[Python-ideas] dir with a glob?

Georg Brandl g.brandl at gmx.net
Thu Jun 30 19:22:39 CEST 2011

On 30.06.2011 18:31, Steven D'Aprano wrote:
> Ben Finney wrote:
>> Sturla Molden <sturla at molden.no> writes:
>>> dir(object, "foo*")
>> I ask again: what would you expect (give an example) the output of this
>> to be?
> That specific example should return an empty list, since object has no 
> attributes that match the glob foo*
>>> What I am asking is if the need to filter the output from dir is so
>>> common that it could warrant a change to Python?
>> Given that we already have ways to filter a sequence built into the
>> language, I doubt the need for a special way to filter the output from
>> some particular function.
> There is precedence though.
> Many string methods have special way to limit their output to some 
> subset of results, rather than relying on a generic, built-in way to do 
> the same thing:
> mystr.find("spam", 23, 42) vs mystr[23:42].find("spam")
> dir itself already duplicates functionality available elsewhere:
>  >>> dir() == sorted(globals())
> True
> dir with an argument is a little trickier, but it's not far off a one-liner:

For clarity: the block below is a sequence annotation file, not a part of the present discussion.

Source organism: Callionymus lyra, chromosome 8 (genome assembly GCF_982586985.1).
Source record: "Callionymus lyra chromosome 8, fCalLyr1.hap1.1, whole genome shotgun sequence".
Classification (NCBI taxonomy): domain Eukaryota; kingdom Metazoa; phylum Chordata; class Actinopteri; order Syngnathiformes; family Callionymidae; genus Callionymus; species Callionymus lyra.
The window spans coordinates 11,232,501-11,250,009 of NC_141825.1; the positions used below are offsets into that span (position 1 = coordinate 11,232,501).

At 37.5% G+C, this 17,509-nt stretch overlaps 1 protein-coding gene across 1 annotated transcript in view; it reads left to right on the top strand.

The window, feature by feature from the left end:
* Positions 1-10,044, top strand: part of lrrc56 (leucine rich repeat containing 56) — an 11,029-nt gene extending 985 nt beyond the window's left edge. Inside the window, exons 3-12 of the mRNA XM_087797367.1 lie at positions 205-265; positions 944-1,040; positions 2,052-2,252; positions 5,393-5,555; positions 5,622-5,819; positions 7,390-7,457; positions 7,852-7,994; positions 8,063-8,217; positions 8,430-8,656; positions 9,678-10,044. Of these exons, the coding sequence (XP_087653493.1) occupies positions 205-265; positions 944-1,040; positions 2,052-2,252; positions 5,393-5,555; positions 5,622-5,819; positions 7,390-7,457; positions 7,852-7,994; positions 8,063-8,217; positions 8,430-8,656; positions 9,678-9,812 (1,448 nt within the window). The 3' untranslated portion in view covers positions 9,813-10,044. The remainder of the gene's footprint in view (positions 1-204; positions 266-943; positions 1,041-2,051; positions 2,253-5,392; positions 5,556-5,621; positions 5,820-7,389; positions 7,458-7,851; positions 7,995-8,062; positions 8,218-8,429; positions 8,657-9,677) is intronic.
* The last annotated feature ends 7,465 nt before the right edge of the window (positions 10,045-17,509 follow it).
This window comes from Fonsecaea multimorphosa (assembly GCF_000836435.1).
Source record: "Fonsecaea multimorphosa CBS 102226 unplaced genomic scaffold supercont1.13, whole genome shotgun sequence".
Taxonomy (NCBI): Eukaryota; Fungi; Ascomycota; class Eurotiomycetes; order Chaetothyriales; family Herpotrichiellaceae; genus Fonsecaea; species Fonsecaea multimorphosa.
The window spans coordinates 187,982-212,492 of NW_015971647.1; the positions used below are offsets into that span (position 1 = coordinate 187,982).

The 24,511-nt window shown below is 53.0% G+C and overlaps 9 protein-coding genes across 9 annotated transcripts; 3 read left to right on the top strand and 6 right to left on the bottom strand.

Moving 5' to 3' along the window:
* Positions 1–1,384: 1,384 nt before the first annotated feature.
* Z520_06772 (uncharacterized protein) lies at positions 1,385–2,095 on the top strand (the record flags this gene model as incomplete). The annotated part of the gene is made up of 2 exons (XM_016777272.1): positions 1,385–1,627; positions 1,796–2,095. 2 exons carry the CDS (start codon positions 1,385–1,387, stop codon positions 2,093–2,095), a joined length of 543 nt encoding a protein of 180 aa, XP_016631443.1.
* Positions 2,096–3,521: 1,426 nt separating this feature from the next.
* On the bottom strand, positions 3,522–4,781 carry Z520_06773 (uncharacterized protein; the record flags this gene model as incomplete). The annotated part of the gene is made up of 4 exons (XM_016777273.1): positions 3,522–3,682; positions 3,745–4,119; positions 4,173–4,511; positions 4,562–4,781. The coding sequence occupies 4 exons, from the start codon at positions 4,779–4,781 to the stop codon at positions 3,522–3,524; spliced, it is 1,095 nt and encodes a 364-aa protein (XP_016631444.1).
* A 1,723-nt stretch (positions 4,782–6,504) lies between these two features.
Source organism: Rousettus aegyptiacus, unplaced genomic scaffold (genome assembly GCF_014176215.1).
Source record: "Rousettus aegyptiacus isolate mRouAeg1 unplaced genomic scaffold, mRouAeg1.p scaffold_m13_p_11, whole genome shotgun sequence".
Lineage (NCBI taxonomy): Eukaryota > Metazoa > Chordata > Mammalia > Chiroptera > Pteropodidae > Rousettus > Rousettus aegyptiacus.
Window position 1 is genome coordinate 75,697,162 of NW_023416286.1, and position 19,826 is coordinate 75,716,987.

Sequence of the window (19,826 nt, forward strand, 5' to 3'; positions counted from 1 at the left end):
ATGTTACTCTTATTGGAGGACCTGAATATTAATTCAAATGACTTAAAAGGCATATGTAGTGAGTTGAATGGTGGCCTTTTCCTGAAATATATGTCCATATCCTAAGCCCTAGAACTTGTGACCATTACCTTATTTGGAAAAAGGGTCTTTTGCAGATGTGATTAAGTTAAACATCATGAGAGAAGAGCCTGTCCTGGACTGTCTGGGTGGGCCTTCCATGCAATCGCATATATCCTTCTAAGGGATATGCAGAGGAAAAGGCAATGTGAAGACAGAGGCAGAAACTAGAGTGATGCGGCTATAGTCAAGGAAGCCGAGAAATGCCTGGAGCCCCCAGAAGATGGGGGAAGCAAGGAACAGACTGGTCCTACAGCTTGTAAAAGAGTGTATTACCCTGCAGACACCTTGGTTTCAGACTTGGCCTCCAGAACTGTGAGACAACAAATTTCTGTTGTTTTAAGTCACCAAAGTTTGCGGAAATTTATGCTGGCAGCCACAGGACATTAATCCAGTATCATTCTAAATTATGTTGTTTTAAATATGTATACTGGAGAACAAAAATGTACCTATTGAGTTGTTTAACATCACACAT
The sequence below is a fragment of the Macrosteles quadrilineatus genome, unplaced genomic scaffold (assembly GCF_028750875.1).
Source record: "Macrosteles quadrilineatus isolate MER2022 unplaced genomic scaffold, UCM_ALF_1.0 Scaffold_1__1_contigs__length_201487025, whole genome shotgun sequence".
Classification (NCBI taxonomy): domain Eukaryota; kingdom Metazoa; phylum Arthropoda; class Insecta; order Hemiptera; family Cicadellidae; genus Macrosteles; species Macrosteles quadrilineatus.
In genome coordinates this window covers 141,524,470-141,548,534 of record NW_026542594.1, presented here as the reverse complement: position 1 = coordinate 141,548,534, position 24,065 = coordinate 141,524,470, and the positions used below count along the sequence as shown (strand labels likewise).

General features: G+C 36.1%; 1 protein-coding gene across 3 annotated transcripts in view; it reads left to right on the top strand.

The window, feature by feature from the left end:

> dir(d) == sorted(
>    set(sum((o.__dict__.keys() for o in ((d,)+type(d).__mro__)), []))
>    )
> (at least for new-style objects with no __slots__).

And don't forget about __dir__...

> dir is a convenience function, designed for interactive use. The docs 
> make it explicit:
> [quote]
> Because dir() is supplied primarily as a convenience for use at an 
> interactive prompt, it tries to supply an interesting set of names more 
> than it tries to supply a rigorously or consistently defined set of names...
> http://docs.python.org/library/functions.html#dir
> Given that, I see no downside to making dir more convenient for 
> interactive use. That's what it's for.

I agree.  I often am looking for a specific member that I know exists, but
don't recall the exact name (and in particular, not what the name starts
with: at least dir() output is sorted).  Searching through one screenful
of members isn't pretty.

So, +1 for the second argument.


More information about the Python-ideas mailing list